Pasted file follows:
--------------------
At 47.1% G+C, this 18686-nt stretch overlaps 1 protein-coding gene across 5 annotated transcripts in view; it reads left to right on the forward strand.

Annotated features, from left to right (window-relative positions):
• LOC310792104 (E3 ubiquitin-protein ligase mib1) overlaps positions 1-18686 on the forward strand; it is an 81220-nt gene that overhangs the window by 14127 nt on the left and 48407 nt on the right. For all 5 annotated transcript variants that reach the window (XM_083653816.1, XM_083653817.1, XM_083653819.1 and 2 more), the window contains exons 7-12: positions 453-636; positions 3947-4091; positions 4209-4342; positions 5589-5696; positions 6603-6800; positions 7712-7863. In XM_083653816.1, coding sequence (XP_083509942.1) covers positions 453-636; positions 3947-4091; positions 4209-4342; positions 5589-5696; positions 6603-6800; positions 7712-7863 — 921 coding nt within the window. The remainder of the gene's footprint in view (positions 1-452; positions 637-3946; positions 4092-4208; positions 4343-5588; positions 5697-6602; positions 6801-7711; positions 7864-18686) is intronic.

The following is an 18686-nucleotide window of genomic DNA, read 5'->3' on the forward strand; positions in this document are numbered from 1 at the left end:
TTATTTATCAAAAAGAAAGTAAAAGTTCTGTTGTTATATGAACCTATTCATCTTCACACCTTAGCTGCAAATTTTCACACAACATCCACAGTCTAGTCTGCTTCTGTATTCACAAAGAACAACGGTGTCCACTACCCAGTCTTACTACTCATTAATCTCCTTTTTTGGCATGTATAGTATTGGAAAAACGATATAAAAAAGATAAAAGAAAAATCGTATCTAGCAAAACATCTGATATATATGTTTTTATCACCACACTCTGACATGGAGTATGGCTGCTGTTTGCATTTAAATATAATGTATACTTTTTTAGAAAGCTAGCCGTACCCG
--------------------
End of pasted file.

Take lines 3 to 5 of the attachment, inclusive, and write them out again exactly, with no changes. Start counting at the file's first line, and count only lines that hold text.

• LOC310792104 (E3 ubiquitin-protein ligase mib1) overlaps positions 1-18686 on the forward strand; it is an 81220-nt gene that overhangs the window by 14127 nt on the left and 48407 nt on the right. For all 5 annotated transcript variants that reach the window (XM_083653816.1, XM_083653817.1, XM_083653819.1 and 2 more), the window contains exons 7-12: positions 453-636; positions 3947-4091; positions 4209-4342; positions 5589-5696; positions 6603-6800; positions 7712-7863. In XM_083653816.1, coding sequence (XP_083509942.1) covers positions 453-636; positions 3947-4091; positions 4209-4342; positions 5589-5696; positions 6603-6800; positions 7712-7863 — 921 coding nt within the window. The remainder of the gene's footprint in view (positions 1-452; positions 637-3946; positions 4092-4208; positions 4343-5588; positions 5697-6602; positions 6801-7711; positions 7864-18686) is intronic.

The following is an 18686-nucleotide window of genomic DNA, read 5'->3' on the forward strand; positions in this document are numbered from 1 at the left end:
TTATTTATCAAAAAGAAAGTAAAAGTTCTGTTGTTATATGAACCTATTCATCTTCACACCTTAGCTGCAAATTTTCACACAACATCCACAGTCTAGTCTGCTTCTGTATTCACAAAGAACAACGGTGTCCACTACCCAGTCTTACTACTCATTAATCTCCTTTTTTGGCATGTATAGTATTGGAAAAACGATATAAAAAAGATAAAAGAAAAATCGTATCTAGCAAAACATCTGATATATATGTTTTTATCACCACACTCTGACATGGAGTATGGCTGCTGTTTGCATTTAAATATAATGTATACTTTTTTAGAAAGCTAGCCGTACCCG